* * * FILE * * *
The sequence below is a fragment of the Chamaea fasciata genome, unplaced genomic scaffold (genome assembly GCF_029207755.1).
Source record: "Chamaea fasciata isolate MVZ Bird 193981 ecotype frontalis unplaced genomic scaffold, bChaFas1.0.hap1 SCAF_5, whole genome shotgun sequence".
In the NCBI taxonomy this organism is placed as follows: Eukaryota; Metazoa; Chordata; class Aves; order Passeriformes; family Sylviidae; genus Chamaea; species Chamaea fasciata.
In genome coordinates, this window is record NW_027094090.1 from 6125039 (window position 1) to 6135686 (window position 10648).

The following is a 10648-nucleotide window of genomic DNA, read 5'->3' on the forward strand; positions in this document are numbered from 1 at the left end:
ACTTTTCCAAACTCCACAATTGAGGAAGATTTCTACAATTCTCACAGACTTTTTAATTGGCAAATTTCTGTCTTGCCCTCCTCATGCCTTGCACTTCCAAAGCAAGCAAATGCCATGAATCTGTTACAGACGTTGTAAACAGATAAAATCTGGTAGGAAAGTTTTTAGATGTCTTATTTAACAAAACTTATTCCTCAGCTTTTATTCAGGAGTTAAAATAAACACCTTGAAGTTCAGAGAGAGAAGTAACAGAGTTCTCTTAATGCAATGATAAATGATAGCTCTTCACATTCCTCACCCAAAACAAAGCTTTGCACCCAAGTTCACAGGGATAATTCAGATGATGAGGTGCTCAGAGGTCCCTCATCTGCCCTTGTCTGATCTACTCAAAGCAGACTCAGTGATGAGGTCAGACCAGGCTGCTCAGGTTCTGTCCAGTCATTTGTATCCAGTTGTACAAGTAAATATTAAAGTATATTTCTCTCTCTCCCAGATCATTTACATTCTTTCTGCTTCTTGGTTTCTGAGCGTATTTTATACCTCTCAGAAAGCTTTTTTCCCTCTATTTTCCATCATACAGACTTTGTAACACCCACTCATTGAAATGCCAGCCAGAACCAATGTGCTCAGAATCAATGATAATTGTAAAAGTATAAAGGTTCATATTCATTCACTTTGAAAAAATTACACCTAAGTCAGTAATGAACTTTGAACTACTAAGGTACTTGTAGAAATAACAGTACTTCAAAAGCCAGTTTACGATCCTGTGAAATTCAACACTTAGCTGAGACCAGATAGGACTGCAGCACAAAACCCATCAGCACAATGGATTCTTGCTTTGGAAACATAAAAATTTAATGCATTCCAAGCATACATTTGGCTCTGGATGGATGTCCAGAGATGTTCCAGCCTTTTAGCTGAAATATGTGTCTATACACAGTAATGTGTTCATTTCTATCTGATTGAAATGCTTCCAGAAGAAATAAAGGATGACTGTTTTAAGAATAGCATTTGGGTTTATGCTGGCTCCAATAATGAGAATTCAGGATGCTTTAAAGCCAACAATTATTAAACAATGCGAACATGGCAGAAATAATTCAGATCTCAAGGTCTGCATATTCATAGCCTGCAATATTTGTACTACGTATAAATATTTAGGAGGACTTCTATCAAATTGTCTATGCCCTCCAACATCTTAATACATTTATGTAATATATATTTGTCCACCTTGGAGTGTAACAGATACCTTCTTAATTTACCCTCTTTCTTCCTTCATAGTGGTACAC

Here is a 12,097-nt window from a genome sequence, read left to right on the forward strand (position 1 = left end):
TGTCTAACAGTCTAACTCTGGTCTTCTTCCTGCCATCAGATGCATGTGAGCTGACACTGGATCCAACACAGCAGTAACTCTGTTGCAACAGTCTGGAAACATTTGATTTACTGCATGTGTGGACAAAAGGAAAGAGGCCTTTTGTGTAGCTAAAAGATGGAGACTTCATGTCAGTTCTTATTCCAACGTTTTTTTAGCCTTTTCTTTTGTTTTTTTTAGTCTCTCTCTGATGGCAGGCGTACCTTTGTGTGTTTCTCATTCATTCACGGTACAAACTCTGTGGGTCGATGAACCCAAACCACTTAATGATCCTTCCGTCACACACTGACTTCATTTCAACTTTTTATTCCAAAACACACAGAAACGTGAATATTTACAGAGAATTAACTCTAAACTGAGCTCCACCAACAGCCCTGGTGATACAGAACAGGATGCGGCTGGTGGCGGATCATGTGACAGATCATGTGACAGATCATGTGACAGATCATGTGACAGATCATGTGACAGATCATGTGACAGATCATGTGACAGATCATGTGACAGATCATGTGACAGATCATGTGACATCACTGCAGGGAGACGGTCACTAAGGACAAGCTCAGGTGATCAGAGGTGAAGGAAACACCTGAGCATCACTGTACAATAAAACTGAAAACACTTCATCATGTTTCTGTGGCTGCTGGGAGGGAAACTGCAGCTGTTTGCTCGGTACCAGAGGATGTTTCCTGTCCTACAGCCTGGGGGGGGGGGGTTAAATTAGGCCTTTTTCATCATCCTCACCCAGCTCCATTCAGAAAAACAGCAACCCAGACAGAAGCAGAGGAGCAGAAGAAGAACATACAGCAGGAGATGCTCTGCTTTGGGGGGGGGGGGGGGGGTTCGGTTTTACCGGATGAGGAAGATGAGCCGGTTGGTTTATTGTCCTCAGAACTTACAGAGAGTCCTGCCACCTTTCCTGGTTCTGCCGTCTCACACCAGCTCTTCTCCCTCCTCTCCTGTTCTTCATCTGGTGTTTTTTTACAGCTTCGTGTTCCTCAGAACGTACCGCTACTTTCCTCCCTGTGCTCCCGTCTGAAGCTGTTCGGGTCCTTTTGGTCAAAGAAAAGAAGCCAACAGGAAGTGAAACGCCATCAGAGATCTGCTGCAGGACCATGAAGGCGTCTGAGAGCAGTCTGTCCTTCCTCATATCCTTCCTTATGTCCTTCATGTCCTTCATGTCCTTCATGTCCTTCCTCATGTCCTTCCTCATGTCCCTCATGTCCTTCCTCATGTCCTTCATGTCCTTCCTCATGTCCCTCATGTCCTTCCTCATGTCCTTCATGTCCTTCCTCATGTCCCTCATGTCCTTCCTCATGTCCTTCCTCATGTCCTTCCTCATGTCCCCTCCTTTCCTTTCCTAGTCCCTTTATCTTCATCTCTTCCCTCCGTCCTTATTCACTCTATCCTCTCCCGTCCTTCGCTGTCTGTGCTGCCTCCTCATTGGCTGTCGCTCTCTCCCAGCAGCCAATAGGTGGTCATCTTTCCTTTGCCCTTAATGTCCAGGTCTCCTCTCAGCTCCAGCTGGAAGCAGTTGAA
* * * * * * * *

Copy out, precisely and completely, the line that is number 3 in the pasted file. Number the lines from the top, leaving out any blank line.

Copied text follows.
In the NCBI taxonomy this organism is placed as follows: Eukaryota; Metazoa; Chordata; class Aves; order Passeriformes; family Sylviidae; genus Chamaea; species Chamaea fasciata.